Contributor: Mira Ilic, RD, LD
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Healthy people who are not replacing healthful, nutrient-dense foods with sweets have room for a reasonable amount of nutritive sweeteners (like sugar and honey) in their diet.
For people who choose non-nutritive (zero- or very low-calorie) artificial sweeteners, the following are approved for safety by the U.S. Food and Drug Administration (FDA). Each has an acceptable daily intake as established by FDA, set at 100 times less than the amount that may raise health concerns:
- Sucralose (Splenda®)
- Aspartame (Equal®, NutraSweet®, Sugar Twin®)
- Saccharin (Sweet ‘n Low®)
The FDA reviewed more than 100 safety studies conducted on each of these sweeteners.
Mixed reviews by consumers
Sentiments have always been mixed about artificial sweeteners. However, there is no clear scientific evidence that artificial sweeteners are not safe. Even the warning label on saccharin was dropped because of more recent studies.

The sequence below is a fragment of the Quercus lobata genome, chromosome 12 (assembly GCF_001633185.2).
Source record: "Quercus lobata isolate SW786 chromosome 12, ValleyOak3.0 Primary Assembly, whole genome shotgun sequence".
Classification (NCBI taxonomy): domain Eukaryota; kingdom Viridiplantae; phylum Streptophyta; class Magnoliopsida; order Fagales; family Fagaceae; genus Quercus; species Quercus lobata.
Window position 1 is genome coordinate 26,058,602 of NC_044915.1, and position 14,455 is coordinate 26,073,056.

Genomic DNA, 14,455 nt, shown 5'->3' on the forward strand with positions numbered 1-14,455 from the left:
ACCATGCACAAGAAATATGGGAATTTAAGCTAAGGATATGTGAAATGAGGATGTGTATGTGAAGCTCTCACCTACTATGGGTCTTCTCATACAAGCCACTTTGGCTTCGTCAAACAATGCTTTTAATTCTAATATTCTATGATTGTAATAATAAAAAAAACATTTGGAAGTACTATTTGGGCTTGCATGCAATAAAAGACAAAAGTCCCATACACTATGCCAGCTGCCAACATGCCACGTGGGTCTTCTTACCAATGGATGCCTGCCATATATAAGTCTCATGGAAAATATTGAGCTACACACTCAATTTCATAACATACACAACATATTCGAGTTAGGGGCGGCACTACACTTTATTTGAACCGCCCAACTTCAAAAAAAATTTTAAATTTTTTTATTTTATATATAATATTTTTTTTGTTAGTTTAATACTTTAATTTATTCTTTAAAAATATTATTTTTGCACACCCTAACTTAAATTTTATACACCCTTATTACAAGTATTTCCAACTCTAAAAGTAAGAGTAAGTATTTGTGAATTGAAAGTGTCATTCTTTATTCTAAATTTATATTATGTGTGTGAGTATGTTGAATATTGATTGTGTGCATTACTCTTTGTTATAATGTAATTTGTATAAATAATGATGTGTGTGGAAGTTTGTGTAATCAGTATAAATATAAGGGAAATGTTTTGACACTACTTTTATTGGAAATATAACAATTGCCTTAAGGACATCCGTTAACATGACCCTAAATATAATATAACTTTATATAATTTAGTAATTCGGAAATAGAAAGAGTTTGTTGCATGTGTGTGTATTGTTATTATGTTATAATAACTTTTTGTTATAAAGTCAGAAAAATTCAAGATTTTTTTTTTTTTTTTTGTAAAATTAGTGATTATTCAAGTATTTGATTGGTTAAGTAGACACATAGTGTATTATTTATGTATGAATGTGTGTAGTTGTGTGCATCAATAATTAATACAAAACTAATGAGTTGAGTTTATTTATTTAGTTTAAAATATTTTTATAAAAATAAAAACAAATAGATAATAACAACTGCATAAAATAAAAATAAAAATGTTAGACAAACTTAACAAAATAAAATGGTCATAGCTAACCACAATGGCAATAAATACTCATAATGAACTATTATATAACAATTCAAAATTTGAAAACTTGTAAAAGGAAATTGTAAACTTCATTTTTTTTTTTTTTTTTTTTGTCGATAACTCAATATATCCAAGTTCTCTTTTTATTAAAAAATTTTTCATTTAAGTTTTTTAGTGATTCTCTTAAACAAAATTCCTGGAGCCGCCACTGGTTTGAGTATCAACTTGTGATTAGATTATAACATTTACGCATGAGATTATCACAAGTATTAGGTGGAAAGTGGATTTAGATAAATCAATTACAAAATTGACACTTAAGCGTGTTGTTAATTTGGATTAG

Critics claim that aspartame causes a number of health problems, from cancer to neurological disorders. Questions were raised about aspartame’s safety in a 2005 study because rats that were fed very high doses of aspartame developed more lymphomas and leukemia. However, the findings of that study were found to be inconsistent.
Aspartame: Not for those with PKU
One caveat is that aspartame should not be used by any people with PKU (phenylketonuria), a genetic disorder. People with PKU need to keep their blood phenylalanine levels low to prevent mental retardation, and neurological and behavioral problems.
If you think that you are sensitive to aspartame or if you have experienced negative effects from consuming products sweetened with aspartame or any other artificial sweetener, talk to your doctor.
Remember that there are many other sweeteners to choose from. These include two non-nutritive sweeteners derived from natural sources, stevia (Truvia® and PureVia®) and monk fruit extract (Nutreese®).
FDA Statement on 2005 Aspartame Study